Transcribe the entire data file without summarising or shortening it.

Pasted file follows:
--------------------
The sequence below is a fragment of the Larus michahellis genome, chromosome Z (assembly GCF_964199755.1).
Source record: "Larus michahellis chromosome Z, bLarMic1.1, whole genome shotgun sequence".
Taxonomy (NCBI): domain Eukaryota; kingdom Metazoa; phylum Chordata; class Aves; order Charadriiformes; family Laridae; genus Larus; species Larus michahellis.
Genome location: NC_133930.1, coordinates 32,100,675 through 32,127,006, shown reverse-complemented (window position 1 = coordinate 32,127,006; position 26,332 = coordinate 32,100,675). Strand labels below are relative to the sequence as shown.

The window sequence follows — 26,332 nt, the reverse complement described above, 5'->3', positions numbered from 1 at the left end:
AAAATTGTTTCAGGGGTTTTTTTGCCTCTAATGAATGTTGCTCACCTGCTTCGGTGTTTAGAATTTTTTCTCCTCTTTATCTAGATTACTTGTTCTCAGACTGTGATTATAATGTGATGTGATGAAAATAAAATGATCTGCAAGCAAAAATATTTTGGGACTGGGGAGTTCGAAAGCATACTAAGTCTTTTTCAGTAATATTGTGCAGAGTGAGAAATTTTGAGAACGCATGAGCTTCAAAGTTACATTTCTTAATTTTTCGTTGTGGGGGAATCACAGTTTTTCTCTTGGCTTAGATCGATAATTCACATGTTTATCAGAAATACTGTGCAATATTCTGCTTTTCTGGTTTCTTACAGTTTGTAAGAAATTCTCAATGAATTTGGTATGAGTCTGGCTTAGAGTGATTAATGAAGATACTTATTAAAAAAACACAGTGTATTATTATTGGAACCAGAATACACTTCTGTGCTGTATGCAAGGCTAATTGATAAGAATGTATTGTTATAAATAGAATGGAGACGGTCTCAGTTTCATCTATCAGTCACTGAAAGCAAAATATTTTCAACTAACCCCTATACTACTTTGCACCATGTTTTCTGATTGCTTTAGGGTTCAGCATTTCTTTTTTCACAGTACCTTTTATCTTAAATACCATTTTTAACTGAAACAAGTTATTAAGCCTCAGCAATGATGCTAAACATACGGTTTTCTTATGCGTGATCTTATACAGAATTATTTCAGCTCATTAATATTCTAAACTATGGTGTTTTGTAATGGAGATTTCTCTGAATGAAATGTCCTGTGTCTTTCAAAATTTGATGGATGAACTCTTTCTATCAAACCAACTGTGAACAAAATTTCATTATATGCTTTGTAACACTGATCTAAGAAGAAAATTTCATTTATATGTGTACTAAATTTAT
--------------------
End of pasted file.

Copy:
The sequence below is a fragment of the Larus michahellis genome, chromosome Z (assembly GCF_964199755.1).
Source record: "Larus michahellis chromosome Z, bLarMic1.1, whole genome shotgun sequence".
Taxonomy (NCBI): domain Eukaryota; kingdom Metazoa; phylum Chordata; class Aves; order Charadriiformes; family Laridae; genus Larus; species Larus michahellis.
Genome location: NC_133930.1, coordinates 32,100,675 through 32,127,006, shown reverse-complemented (window position 1 = coordinate 32,127,006; position 26,332 = coordinate 32,100,675). Strand labels below are relative to the sequence as shown.

The window sequence follows — 26,332 nt, the reverse complement described above, 5'->3', positions numbered from 1 at the left end:
AAAATTGTTTCAGGGGTTTTTTTGCCTCTAATGAATGTTGCTCACCTGCTTCGGTGTTTAGAATTTTTTCTCCTCTTTATCTAGATTACTTGTTCTCAGACTGTGATTATAATGTGATGTGATGAAAATAAAATGATCTGCAAGCAAAAATATTTTGGGACTGGGGAGTTCGAAAGCATACTAAGTCTTTTTCAGTAATATTGTGCAGAGTGAGAAATTTTGAGAACGCATGAGCTTCAAAGTTACATTTCTTAATTTTTCGTTGTGGGGGAATCACAGTTTTTCTCTTGGCTTAGATCGATAATTCACATGTTTATCAGAAATACTGTGCAATATTCTGCTTTTCTGGTTTCTTACAGTTTGTAAGAAATTCTCAATGAATTTGGTATGAGTCTGGCTTAGAGTGATTAATGAAGATACTTATTAAAAAAACACAGTGTATTATTATTGGAACCAGAATACACTTCTGTGCTGTATGCAAGGCTAATTGATAAGAATGTATTGTTATAAATAGAATGGAGACGGTCTCAGTTTCATCTATCAGTCACTGAAAGCAAAATATTTTCAACTAACCCCTATACTACTTTGCACCATGTTTTCTGATTGCTTTAGGGTTCAGCATTTCTTTTTTCACAGTACCTTTTATCTTAAATACCATTTTTAACTGAAACAAGTTATTAAGCCTCAGCAATGATGCTAAACATACGGTTTTCTTATGCGTGATCTTATACAGAATTATTTCAGCTCATTAATATTCTAAACTATGGTGTTTTGTAATGGAGATTTCTCTGAATGAAATGTCCTGTGTCTTTCAAAATTTGATGGATGAACTCTTTCTATCAAACCAACTGTGAACAAAATTTCATTATATGCTTTGTAACACTGATCTAAGAAGAAAATTTCATTTATATGTGTACTAAATTTAT